The neighbourhood in Dunlop where a dog was shot by a police officer after reports of attacking people. Photo: Jay Cronan
Police are yet to lay any charges over a vicious dog attack in Canberra's north that left three people injured.
Officers were forced to shoot the "highly aggressive" dog, which survived and was recovering at its home after surgery on Wednesday.
A woman was bailed up by the tan dog, believed to be a mastiff-ridgeback cross, while in a dog park in Dunlop on Tuesday evening.
A man who went to the woman's aid was bitten, and a 17-year-old youth who also tried to help had his clothing ripped.
Acting Belconnen Station Sergeant Carolyn Uhe said police received three separate reports on the attacks before arriving on the scene just before 6pm.
She said an officer had lured the animal away from people before firing three shots.
"The dog was highly aggressive and actually confronted police," she said. "As a result, unfortunately the dog was shot by police."
Sergeant Uhe said other options such as capsicum spray were considered by the officer before he discharged his weapon, but she said it was an appropriate response without risk to people nearby. "There was no risk at all," she said. "They were well away. The [distance] of discharge was only two metres or so."
Police have spoken with the owner of the dog who could not explain how it escaped from a nearby backyard.
Territory and Municipal Services have taken over the investigation.
Director of city services Fleur Flanery said domestic animal services were working with the police, but they could not yet confirm if the animal would be destroyed.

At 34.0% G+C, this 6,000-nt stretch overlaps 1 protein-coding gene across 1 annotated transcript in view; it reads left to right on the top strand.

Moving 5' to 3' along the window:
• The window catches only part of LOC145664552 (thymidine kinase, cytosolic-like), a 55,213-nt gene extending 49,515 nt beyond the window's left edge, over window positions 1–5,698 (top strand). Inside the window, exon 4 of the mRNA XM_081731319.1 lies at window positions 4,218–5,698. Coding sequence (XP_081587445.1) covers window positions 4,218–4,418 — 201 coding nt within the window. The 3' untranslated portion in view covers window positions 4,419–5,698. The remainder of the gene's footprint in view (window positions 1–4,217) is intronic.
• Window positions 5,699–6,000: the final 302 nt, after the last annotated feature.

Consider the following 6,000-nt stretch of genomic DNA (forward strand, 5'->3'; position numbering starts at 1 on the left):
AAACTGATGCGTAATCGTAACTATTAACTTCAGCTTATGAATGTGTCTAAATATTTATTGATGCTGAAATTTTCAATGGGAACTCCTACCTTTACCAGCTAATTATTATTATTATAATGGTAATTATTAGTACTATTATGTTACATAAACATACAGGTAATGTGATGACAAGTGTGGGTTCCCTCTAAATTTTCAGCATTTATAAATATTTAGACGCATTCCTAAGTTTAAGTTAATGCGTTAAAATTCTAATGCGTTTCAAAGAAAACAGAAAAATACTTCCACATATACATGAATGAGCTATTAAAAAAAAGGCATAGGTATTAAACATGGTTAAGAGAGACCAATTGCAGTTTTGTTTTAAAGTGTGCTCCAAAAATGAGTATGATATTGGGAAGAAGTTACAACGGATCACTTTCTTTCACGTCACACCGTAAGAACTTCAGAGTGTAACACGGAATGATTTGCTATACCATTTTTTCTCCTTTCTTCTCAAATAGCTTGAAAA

''It's not appropriate at the moment to take that dog,'' she said.
Ms Flanery said staff had carried out an assessment of the dog, which did not have a history with domestic animal services, and also inspected its enclosure
''We've done a fence inspection and there are some areas where we've asked the owner to improve the safety of the fence,'' she said.
Ms Flanery said there were a range of infringements that could be issued in a such a situation, but nothing could be confirmed until the investigation was final.
The incident has shocked Dunlop residents. One described the area as home to many young families. ''It's certainly a one-off,'' he said. ''This is a great area. Most people have little 'pookie' dogs. I don't know where that dog came from.''
An ACT Policing spokeswoman said the last incident involving an attack was in 2010. Authorities were forced to destroy two dogs after a series of attacks.